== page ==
As the opioid epidemic has swept the country, some doctors and pharmaceutical companies are finding themselves on the defendant’s side of the table in personal injury and wrongful death suits related to abuse of these drugs.
Historically, there is some precedent to hold physicians liable for causing addiction by negligently prescribing certain controlled substances. In some cases, doctors have even been found criminally responsible for overdose deaths.
Now, the latest physicians to find themselves accused of wrongdoing are those associated with the National Football League. According to court records contained in a federal lawsuit filed by former players, NFL teams allegedly violated federal statutes regarding prescription drugs, disregarded guidance from the Drug Enforcement Administration on how to store, track and transport these drugs and plied players with highly addictive painkillers during the season. These records are under seal, but were reviewed by The Washington Post.
As doctors, the top priority would be to “do no harm.” Physicians for these teams were in charge of managing pain for modern-day gladiators, embroiled in a sport in which pain is inherent and players are expected to barrel through it. Players allege that in order to keep them on the field, doctors flouted strict federal laws that dictate how teams can handle and prescribe these medications.
There were reportedly numerous instances in which league and team officials were notified of players’ dependence or abuse of prescription drugs, as well as lapses in record-keeping and violations of federal drug laws. The filing asserts that thus far every doctor deposed has conceded to violating at least one or more federal drug regulations and laws while working as a team doctor. In many cases, as of seven years ago, most clubs had trainers who were responsible for the control and distribution of pain medications and other controlled substances – something that should have fallen under the purview of physicians.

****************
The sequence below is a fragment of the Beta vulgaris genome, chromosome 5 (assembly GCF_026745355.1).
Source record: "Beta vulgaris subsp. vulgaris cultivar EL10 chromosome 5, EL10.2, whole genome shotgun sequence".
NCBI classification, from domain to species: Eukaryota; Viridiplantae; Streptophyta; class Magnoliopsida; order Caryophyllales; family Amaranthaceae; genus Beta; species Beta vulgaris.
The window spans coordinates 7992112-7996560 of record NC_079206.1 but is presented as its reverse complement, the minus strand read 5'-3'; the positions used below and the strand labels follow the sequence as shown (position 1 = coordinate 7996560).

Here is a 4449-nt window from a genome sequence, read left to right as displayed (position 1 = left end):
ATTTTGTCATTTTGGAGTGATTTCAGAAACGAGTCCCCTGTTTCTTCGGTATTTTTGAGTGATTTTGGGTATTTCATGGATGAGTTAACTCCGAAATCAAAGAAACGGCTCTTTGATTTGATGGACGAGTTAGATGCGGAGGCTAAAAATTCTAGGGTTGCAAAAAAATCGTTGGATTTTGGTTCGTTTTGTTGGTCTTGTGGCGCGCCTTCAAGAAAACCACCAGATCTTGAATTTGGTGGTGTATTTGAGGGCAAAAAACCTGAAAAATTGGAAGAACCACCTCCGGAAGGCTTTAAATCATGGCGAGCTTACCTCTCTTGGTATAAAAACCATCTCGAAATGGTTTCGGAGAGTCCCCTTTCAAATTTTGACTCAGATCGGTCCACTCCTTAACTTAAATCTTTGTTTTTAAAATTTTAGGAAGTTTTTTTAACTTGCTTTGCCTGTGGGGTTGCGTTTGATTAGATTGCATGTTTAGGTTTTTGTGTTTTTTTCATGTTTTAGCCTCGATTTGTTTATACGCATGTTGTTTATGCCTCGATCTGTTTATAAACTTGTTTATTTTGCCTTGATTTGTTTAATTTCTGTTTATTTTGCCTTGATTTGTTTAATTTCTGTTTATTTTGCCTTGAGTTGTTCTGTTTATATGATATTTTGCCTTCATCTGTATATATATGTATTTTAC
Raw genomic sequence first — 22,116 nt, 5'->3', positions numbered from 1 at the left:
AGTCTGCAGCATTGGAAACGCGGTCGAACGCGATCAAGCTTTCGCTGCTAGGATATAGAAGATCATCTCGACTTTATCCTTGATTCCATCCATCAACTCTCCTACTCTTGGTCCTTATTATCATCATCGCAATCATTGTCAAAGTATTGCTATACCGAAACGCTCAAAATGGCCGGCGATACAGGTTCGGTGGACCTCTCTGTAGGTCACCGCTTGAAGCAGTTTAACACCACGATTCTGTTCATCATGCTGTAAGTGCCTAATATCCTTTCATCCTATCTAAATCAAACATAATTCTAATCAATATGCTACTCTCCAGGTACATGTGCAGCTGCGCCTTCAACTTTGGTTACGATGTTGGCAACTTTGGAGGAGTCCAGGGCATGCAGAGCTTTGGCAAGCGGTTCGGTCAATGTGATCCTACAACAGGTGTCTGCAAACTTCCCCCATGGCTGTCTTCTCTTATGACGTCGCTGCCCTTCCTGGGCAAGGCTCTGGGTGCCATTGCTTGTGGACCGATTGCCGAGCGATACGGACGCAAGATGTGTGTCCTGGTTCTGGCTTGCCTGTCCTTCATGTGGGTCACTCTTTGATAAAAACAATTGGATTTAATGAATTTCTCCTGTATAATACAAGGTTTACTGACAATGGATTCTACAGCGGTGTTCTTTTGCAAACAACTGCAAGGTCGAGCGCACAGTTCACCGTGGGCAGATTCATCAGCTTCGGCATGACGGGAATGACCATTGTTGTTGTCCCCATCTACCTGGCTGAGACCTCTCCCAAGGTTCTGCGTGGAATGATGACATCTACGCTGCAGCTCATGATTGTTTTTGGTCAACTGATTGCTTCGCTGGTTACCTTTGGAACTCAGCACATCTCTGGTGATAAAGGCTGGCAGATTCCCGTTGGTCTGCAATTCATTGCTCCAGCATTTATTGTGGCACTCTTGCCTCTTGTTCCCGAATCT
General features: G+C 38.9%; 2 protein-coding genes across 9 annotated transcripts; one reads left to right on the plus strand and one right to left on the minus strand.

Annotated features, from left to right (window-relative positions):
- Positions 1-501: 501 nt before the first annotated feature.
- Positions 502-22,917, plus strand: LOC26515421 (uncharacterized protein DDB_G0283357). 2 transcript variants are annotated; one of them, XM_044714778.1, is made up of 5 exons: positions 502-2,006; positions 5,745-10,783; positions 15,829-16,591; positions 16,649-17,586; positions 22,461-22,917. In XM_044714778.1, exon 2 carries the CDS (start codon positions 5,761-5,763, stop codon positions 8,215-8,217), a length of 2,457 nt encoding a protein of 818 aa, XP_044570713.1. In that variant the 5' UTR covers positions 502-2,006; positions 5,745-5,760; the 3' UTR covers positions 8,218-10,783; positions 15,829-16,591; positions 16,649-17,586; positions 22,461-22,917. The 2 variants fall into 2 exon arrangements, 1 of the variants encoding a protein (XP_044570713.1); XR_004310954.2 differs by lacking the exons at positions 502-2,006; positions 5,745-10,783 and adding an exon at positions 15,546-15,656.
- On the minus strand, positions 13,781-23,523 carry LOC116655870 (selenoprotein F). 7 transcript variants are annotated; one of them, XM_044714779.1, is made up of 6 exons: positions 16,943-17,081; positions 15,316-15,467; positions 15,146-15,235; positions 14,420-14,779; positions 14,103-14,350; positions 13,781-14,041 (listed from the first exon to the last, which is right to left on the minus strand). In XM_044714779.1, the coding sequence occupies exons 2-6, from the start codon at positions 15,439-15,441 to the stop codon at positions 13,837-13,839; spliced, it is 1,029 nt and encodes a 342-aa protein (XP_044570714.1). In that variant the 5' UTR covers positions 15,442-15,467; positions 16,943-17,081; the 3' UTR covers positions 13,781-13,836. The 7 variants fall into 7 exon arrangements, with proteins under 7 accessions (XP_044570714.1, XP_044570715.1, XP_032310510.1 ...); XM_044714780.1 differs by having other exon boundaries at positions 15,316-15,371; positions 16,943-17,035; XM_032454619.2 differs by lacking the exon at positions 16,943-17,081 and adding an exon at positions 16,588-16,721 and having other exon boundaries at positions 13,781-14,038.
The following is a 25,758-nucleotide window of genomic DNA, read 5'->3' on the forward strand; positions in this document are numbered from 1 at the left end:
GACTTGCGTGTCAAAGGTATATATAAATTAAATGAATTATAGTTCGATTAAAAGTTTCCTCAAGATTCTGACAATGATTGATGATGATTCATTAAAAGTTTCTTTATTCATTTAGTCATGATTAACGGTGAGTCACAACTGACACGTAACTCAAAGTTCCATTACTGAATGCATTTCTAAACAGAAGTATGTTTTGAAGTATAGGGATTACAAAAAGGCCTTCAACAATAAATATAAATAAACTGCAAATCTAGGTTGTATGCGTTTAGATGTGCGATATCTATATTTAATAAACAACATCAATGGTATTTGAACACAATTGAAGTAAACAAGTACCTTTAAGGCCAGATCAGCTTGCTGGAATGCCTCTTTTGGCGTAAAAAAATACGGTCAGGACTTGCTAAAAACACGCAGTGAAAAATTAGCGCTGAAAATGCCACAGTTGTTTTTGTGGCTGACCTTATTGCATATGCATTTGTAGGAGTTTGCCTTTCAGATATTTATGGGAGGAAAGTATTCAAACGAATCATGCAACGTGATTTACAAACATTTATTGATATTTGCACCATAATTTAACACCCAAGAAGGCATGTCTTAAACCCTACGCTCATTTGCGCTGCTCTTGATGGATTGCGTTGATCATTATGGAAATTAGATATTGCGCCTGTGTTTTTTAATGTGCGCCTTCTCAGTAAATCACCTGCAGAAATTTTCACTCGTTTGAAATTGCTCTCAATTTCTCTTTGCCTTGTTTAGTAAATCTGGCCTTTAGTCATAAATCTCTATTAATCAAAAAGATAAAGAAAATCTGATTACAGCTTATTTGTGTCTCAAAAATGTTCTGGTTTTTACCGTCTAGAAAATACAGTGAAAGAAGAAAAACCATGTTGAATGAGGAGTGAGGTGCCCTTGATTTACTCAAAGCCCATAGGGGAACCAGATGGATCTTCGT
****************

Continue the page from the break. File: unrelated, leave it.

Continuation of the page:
Medical staffers reportedly were cavalier about federal laws regarding distribution of painkillers. In one case, a head trainer reportedly requested a copy of a doctor’s DEA certificate in order to keep the “pill counters… off the trail.”
A spokesman for the NFL insists the personal injury allegations are without merit. The teams reportedly intend to “vigorously defend” the claims made by the former players.
Injury attorneys are representing approximately 1,800 former players who say they have suffered long-term injuries such as joint damage and organ failure as a result of deceptive and improper drug distribution by the team.
Although this information was all supposed to be sealed, The Washington Post was able to view it apparently due to a technical error in the filing process. However, the reporter was not able to see most of the supporting records.
The records show that in 2012, there was a total of nearly 5,800 doses of anti-inflammatory drugs and more than 2,200 doses of controlled medications prescribed to players. Although this would even out to about seven painkillers/ injections per player each week, the reality is it’s not likely these medications were distributed evenly to all players.
Contact the Carolina injury lawyers at the Lee Law Offices by calling 800-887-1965.
NFL abuse of painkillers and other drugs described in court filings, March 9, 2017, By Rick Maese, The Washington Post
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